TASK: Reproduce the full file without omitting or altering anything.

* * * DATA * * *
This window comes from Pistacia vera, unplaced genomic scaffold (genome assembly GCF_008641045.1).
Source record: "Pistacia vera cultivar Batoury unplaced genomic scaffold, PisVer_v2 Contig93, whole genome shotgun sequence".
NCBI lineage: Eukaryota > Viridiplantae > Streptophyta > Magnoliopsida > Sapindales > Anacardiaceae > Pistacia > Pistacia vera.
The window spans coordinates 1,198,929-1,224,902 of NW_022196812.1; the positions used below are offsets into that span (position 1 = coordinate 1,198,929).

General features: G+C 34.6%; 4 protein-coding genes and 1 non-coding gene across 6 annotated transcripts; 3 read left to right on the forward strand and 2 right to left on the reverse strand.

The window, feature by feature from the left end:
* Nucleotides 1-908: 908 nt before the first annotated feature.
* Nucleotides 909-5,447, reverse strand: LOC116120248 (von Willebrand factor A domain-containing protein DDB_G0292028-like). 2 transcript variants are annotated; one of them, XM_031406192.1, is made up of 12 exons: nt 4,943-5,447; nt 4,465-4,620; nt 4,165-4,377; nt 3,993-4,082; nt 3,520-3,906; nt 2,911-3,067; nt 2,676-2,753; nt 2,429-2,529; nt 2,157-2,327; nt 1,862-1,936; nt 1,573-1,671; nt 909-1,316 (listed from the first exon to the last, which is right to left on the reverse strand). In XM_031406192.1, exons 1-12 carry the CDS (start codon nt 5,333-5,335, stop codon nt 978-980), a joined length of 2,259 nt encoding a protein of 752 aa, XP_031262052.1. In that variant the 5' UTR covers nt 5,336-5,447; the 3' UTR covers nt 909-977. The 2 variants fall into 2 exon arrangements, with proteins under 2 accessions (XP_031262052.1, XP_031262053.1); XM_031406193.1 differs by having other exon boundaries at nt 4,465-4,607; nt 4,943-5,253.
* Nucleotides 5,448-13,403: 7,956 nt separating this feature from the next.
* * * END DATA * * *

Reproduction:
This window comes from Pistacia vera, unplaced genomic scaffold (genome assembly GCF_008641045.1).
Source record: "Pistacia vera cultivar Batoury unplaced genomic scaffold, PisVer_v2 Contig93, whole genome shotgun sequence".
NCBI lineage: Eukaryota > Viridiplantae > Streptophyta > Magnoliopsida > Sapindales > Anacardiaceae > Pistacia > Pistacia vera.
The window spans coordinates 1,198,929-1,224,902 of NW_022196812.1; the positions used below are offsets into that span (position 1 = coordinate 1,198,929).

General features: G+C 34.6%; 4 protein-coding genes and 1 non-coding gene across 6 annotated transcripts; 3 read left to right on the forward strand and 2 right to left on the reverse strand.

The window, feature by feature from the left end:
* Nucleotides 1-908: 908 nt before the first annotated feature.
* Nucleotides 909-5,447, reverse strand: LOC116120248 (von Willebrand factor A domain-containing protein DDB_G0292028-like). 2 transcript variants are annotated; one of them, XM_031406192.1, is made up of 12 exons: nt 4,943-5,447; nt 4,465-4,620; nt 4,165-4,377; nt 3,993-4,082; nt 3,520-3,906; nt 2,911-3,067; nt 2,676-2,753; nt 2,429-2,529; nt 2,157-2,327; nt 1,862-1,936; nt 1,573-1,671; nt 909-1,316 (listed from the first exon to the last, which is right to left on the reverse strand). In XM_031406192.1, exons 1-12 carry the CDS (start codon nt 5,333-5,335, stop codon nt 978-980), a joined length of 2,259 nt encoding a protein of 752 aa, XP_031262052.1. In that variant the 5' UTR covers nt 5,336-5,447; the 3' UTR covers nt 909-977. The 2 variants fall into 2 exon arrangements, with proteins under 2 accessions (XP_031262052.1, XP_031262053.1); XM_031406193.1 differs by having other exon boundaries at nt 4,465-4,607; nt 4,943-5,253.
* Nucleotides 5,448-13,403: 7,956 nt separating this feature from the next.